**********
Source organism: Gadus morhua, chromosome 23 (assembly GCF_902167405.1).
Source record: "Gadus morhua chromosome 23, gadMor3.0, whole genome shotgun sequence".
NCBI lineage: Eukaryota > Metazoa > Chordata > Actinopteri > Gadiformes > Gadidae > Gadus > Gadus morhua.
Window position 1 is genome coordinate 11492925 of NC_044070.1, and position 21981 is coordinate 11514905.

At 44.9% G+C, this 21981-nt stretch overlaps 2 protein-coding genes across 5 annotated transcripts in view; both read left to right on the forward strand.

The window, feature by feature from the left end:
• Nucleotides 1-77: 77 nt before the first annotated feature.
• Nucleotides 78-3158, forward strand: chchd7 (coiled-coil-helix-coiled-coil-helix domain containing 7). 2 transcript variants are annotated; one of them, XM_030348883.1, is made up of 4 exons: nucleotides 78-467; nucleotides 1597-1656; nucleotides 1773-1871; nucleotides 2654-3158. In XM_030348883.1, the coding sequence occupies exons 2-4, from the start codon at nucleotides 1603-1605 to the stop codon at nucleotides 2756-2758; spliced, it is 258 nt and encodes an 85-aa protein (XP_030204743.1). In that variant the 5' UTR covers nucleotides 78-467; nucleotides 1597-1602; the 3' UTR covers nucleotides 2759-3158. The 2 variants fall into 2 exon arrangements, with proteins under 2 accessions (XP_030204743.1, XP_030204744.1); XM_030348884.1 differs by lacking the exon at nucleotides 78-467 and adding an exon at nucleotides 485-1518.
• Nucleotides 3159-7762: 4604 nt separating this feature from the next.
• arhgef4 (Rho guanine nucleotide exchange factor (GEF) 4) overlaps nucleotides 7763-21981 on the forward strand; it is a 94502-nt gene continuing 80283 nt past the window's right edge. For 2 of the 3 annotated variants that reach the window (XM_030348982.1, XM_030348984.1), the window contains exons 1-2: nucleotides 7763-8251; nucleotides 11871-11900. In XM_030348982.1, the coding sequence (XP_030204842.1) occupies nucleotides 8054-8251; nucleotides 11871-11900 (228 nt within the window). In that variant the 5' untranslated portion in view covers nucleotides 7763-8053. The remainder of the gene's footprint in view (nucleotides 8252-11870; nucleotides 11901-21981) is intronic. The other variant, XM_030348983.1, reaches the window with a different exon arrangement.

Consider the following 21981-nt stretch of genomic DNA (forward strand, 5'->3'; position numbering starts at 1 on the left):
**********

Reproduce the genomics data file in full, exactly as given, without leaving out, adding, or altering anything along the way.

Source organism: Gadus morhua, chromosome 23 (assembly GCF_902167405.1).
Source record: "Gadus morhua chromosome 23, gadMor3.0, whole genome shotgun sequence".
NCBI lineage: Eukaryota > Metazoa > Chordata > Actinopteri > Gadiformes > Gadidae > Gadus > Gadus morhua.
Window position 1 is genome coordinate 11492925 of NC_044070.1, and position 21981 is coordinate 11514905.

At 44.9% G+C, this 21981-nt stretch overlaps 2 protein-coding genes across 5 annotated transcripts in view; both read left to right on the forward strand.

The window, feature by feature from the left end:
• Nucleotides 1-77: 77 nt before the first annotated feature.
• Nucleotides 78-3158, forward strand: chchd7 (coiled-coil-helix-coiled-coil-helix domain containing 7). 2 transcript variants are annotated; one of them, XM_030348883.1, is made up of 4 exons: nucleotides 78-467; nucleotides 1597-1656; nucleotides 1773-1871; nucleotides 2654-3158. In XM_030348883.1, the coding sequence occupies exons 2-4, from the start codon at nucleotides 1603-1605 to the stop codon at nucleotides 2756-2758; spliced, it is 258 nt and encodes an 85-aa protein (XP_030204743.1). In that variant the 5' UTR covers nucleotides 78-467; nucleotides 1597-1602; the 3' UTR covers nucleotides 2759-3158. The 2 variants fall into 2 exon arrangements, with proteins under 2 accessions (XP_030204743.1, XP_030204744.1); XM_030348884.1 differs by lacking the exon at nucleotides 78-467 and adding an exon at nucleotides 485-1518.
• Nucleotides 3159-7762: 4604 nt separating this feature from the next.
• arhgef4 (Rho guanine nucleotide exchange factor (GEF) 4) overlaps nucleotides 7763-21981 on the forward strand; it is a 94502-nt gene continuing 80283 nt past the window's right edge. For 2 of the 3 annotated variants that reach the window (XM_030348982.1, XM_030348984.1), the window contains exons 1-2: nucleotides 7763-8251; nucleotides 11871-11900. In XM_030348982.1, the coding sequence (XP_030204842.1) occupies nucleotides 8054-8251; nucleotides 11871-11900 (228 nt within the window). In that variant the 5' untranslated portion in view covers nucleotides 7763-8053. The remainder of the gene's footprint in view (nucleotides 8252-11870; nucleotides 11901-21981) is intronic. The other variant, XM_030348983.1, reaches the window with a different exon arrangement.

Consider the following 21981-nt stretch of genomic DNA (forward strand, 5'->3'; position numbering starts at 1 on the left):